Skip to main content


Home prices are so high, not even low mortgage rates put them within buyers’ reach.

The median sale price for most existing single-family homes was higher in the first quarter of 2021 than it was a year ago, thanks to high demand and limited inventory, according to data from the National Association of Realtors, first reported by the Wall Street Journal.

Across the country, the median existing home sale price rose by 16.2 percent to $319,200, the highest it has been since 1989, according to NAR.

Of the 183 metro areas tracked by the trade association, only one didn’t see prices increase year-over-year. That would be Springfield, Illinois, where prices dipped by 2.4 percent.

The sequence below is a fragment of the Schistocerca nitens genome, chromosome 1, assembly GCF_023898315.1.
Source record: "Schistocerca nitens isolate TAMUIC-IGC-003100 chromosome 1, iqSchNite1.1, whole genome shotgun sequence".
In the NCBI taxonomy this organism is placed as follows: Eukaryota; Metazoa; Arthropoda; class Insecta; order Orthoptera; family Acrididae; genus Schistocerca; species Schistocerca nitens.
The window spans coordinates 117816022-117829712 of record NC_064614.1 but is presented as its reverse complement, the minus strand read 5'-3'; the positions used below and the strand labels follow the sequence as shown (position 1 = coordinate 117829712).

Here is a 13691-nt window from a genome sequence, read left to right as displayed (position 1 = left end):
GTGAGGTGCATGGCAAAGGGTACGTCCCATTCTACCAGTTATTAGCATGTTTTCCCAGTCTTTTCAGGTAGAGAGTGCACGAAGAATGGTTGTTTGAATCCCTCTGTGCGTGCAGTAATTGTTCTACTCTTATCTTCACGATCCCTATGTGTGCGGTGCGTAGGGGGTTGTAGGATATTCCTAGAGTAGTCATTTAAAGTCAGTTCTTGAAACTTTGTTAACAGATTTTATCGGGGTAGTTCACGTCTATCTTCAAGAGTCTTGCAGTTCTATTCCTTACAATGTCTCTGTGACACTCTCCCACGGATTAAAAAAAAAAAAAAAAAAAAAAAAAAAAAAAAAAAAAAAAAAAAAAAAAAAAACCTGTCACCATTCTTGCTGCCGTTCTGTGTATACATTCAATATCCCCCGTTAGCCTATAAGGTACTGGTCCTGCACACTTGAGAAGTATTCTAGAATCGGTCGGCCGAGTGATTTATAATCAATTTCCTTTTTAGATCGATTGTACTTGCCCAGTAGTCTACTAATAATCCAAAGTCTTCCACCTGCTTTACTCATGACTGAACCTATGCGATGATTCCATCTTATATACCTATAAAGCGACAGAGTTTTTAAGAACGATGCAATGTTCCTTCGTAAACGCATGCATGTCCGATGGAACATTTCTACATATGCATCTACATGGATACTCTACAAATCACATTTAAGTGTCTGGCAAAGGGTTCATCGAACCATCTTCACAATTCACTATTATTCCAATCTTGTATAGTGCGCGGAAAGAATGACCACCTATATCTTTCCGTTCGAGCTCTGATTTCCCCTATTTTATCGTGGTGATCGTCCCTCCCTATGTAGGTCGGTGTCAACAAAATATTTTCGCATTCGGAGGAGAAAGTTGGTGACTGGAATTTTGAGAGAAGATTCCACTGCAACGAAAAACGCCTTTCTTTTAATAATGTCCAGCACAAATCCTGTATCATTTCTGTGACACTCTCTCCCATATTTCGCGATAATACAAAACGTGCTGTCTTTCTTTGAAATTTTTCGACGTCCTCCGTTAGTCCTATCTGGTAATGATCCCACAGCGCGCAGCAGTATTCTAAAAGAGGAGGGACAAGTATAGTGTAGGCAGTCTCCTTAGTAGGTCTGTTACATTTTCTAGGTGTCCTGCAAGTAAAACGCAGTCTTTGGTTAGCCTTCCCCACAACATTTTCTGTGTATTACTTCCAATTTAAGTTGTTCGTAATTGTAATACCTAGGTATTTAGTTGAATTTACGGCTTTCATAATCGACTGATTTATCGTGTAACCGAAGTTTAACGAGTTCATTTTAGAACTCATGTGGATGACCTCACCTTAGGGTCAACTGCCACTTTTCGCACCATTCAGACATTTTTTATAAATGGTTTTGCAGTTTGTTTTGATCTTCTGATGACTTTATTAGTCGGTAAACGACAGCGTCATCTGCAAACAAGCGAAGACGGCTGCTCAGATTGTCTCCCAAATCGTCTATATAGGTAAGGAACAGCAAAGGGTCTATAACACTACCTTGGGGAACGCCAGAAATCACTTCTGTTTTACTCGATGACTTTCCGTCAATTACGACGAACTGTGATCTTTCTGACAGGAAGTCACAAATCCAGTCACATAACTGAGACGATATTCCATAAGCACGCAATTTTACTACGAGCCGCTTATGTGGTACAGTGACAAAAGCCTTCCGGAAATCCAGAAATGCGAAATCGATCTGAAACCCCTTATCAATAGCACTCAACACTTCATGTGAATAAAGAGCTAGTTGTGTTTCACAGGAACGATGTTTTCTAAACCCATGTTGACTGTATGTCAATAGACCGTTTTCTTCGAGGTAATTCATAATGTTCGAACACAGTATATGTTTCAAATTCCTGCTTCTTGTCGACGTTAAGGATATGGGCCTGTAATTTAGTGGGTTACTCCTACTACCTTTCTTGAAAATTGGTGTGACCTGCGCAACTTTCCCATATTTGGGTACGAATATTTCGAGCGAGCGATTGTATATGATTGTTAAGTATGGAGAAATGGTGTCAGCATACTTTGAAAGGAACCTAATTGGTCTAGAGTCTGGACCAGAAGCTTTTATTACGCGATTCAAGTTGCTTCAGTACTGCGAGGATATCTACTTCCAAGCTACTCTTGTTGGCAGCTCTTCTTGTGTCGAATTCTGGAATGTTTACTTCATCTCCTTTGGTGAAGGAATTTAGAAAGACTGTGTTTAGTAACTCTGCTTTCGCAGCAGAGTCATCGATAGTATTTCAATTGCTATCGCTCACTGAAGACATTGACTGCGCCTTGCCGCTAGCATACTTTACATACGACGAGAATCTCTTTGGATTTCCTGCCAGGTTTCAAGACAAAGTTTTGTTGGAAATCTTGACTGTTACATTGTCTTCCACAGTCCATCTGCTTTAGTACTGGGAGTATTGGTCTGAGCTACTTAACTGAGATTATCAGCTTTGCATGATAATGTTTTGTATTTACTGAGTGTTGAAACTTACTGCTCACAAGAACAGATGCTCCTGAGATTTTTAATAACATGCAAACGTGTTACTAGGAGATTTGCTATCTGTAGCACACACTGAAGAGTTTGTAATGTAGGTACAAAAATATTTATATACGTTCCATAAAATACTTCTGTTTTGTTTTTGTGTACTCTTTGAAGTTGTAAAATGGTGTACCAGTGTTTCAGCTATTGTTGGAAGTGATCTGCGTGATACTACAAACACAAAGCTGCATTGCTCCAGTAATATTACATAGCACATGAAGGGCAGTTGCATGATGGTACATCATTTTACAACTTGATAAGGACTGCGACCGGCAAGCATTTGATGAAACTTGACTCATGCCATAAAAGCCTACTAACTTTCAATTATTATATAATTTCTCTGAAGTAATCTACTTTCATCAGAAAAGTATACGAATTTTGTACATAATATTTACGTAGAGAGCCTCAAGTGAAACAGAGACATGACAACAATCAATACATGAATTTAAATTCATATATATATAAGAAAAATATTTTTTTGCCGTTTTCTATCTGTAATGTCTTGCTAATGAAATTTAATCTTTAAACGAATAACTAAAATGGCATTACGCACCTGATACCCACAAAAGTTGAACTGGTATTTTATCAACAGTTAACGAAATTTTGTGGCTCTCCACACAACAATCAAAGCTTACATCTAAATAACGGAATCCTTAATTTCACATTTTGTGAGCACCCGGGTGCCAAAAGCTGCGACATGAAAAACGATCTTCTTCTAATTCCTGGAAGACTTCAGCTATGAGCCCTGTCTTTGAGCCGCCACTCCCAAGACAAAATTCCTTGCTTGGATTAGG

The other 182 others, however, saw prices soar, with 89 percent of seeing increases of more than 10 percent from the previous year.

Vacation home prices were among the highest of increases as people left cities in favor of places with more space. One such town, Kingston, New York — located in the hot Hudson Valley — saw its median sale price swell by 35.5 percent compared to last year.

Bridgeport, Connecticut, was next with a 34.3 percent increase, followed by Atlantic City, New Jersey, which grew by 34 percent, the publication reported.

The good news: As more buyers are priced out of the market, economists expect prices to slow down, the publication reported. Unfortunately, future demand might continue to exceed supply thanks to fewer homes available.

[WSJ] — Cordilia James